ANNAPOLIS – Legislation that would essentially kill a wind turbine project in Somerset County moved one step closer to becoming law Monday.
The House of Delegates voted overwhelmingly to put height restrictions on wind turbines at varying distances from the Patuxent River Naval Air Station in Southern Maryland. Moving to the Senate side, environmental groups and opponents of the bill plan to meet with members of the Senate finance committee. Talks could also begin with the governor’s office.
The proposed Great Bay wind project in Somerset County would fall into a region where turbines taller than a few hundred feet are prohibited.
Although the bill would only delay the project for about 13 months until a study can be completed, Adam Cohen, vice president and founder of Pioneer Green Energy, which is developing the Somerset County project, said it kills the project.
“During the last four years we’ve been working in good faith with Pax River and the governor in designing and building a project, in making sure the Navy is protected and we reached an agreement,” Cohen said. “A bill to just kill our project and deprive the poorest county in Maryland of a $200 million investment doesn’t seem to be a solution.”
The 13 months the sponsors of the bill say is needed to conduct a study is irrelevant, Cohen said. The study would look at impacts of having the turbines run while the Navy conducts tests.
House Bill 1168 would prevent the state from approving construction of wind turbines that exceed a range of heights within the Atlantic Test Range used by the Patuxent River Naval Air Station. If approved by the Senate, the legislation would suspend construction of the 70-megawatt Great Bay wind project in Somerset County.
The legislation would take effect June 1, 2014, and end June 30, 2015, because of a study underway by Lincoln Laboratories at the Massachusetts Institute of Technology to mitigate some of the problems with how the radar system interacts with wind turbines.
Members of the southern Maryland delegation, which sponsored the bill, said the Somerset turbines, which have not yet been constructed, could cause job losses in and around the naval air station.
“We have folks in the community who are looking at potential job loss if this goes through,” Delegate John Bohanan Jr., D-29B-St. Mary’s, said during the hearing. “Not just in the hundreds, but the thousands if it goes through – it’s that critical.”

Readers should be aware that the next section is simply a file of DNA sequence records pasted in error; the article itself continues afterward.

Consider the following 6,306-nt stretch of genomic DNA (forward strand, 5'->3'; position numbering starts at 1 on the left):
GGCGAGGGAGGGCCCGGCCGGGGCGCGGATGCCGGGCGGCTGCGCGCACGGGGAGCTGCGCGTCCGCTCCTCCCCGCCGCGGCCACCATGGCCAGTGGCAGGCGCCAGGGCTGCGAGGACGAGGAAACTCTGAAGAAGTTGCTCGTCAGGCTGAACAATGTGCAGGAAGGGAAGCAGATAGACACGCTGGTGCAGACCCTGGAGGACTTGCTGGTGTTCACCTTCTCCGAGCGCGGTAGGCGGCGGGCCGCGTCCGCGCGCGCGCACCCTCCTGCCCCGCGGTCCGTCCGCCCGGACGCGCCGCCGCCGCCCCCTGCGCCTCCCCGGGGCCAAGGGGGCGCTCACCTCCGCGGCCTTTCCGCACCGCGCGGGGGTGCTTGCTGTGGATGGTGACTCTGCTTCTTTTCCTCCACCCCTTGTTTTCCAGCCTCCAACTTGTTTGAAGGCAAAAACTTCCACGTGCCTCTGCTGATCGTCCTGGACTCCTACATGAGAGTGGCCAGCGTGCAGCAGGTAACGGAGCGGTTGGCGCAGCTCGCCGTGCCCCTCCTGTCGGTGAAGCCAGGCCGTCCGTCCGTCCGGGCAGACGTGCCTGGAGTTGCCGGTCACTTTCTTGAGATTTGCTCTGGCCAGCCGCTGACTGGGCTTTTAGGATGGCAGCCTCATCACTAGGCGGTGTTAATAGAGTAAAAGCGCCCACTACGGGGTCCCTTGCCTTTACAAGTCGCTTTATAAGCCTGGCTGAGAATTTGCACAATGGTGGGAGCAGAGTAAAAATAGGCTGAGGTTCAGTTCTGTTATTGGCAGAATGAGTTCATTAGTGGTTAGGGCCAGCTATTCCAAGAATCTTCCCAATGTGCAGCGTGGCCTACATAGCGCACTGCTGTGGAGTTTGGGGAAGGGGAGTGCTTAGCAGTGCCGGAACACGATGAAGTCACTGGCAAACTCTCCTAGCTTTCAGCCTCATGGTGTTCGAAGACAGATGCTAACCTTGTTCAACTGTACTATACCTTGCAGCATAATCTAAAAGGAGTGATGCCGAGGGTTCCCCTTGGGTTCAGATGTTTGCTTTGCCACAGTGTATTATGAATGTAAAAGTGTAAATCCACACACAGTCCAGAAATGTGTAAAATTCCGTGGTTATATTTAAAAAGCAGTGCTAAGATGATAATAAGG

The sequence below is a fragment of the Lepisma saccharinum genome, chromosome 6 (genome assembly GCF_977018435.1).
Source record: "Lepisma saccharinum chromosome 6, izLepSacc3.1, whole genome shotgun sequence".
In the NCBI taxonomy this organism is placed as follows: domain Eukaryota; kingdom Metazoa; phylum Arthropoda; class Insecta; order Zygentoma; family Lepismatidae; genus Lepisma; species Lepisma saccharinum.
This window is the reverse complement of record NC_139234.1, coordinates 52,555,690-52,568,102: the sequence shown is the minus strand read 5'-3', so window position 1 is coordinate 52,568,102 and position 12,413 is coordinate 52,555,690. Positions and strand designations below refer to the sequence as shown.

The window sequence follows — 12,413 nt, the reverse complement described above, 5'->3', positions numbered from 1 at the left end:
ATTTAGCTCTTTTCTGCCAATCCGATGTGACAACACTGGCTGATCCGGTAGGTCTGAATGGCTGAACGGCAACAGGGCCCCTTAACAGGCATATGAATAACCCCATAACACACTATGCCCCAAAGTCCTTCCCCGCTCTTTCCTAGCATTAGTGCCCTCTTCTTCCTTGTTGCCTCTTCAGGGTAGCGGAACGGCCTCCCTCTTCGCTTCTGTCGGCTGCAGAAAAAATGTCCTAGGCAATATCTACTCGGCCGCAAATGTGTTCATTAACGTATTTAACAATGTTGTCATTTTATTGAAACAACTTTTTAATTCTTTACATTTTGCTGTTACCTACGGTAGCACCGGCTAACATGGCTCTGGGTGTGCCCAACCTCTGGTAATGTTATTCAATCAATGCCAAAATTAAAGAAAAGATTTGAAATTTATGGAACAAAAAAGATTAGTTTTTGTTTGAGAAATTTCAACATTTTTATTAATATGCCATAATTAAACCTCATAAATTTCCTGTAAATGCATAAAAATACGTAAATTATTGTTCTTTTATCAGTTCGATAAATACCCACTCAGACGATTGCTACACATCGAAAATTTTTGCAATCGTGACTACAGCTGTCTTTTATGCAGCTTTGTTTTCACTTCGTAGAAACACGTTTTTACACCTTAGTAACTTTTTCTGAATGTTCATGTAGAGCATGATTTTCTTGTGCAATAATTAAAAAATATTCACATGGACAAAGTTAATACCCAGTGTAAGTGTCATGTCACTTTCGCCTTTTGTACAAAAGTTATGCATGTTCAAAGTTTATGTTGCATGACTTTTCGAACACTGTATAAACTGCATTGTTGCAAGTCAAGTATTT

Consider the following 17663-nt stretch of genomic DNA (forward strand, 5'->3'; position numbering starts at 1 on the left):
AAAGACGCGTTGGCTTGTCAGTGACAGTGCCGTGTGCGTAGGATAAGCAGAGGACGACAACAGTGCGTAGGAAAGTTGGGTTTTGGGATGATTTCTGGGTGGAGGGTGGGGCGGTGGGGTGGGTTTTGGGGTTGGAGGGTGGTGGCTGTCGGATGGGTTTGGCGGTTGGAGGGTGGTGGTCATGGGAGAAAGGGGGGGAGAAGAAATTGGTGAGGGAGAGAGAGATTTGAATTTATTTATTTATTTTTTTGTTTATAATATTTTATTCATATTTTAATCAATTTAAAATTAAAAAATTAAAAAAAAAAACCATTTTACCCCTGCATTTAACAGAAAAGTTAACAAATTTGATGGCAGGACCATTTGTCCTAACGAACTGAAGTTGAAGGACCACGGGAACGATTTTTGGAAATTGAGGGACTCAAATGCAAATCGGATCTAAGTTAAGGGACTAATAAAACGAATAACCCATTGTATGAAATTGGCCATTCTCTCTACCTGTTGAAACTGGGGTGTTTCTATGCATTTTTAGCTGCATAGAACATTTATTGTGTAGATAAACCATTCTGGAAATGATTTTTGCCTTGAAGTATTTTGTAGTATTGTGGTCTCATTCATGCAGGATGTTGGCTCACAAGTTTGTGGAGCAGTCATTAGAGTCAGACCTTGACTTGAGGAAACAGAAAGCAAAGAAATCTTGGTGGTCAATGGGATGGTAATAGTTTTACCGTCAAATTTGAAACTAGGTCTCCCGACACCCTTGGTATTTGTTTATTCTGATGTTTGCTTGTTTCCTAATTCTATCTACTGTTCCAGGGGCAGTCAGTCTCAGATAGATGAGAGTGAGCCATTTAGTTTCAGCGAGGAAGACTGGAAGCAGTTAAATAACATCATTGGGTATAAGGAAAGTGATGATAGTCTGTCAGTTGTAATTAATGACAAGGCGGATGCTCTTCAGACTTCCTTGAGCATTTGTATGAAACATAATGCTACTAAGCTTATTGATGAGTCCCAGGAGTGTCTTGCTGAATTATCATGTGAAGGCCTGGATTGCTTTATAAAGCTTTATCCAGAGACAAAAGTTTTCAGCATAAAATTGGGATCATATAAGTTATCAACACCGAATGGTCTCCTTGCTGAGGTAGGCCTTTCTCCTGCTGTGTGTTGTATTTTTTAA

The proposed wind project would also put bald eagles at risk if it is approved for take permits from the U.S. Fish and Wildlife Service.
“U.S. Fish and Wildlife indicates this would be the largest eagle kill in the country at 15 to 18 birds,” Bohanan said at the hearing. “The allocation they need to apply for is actually 20.”
Developers have a preliminary agreement with the Navy to turn off the wind turbines when needed. It would require the company to turn the turbines off for between 950 and 1,500 hours annually.
It doesn’t appear that was enough reassurance for many Maryland lawmakers, who cited concerns about national security issues that could not be discussed in an open forum.
Delegate Norman Conway, D-38B-Wicomico, voted in favor of the bill. He said he supports the wind turbine project, but believes there can be a way to work out the differences between the Navy and wind project developers.
“Just as Pax River is important to Southern Maryland, we want every chance we can get to have a good industrial base for the Lower Shore counties,” Conway said. “It looks like, at this point, we’re going to have tolook in some other directions.”
The project’s apparent demise wouldn’t bode well for Somerset County, though.
Throughout the life of the wind turbines, Somerset expected to collect about $40 million in revenue form taxes. For one of the poorest counties in the state, that represents a sizable amount of money.
About 200 landowners have signed lease agreements with the company. During the first phase, 25 wind turbines would be built. The remaining lease holders would receive community rent.
Despite the vote, Delegate Charles Otto, R-38A-Somerset, said he’s optimistic the bill can be salvaged in the Senate.
“There isn’t that much time left in session, so it’s possible it could get snagged in there for a while,” Otto said. “I haven’t given up that we’ll be successful.”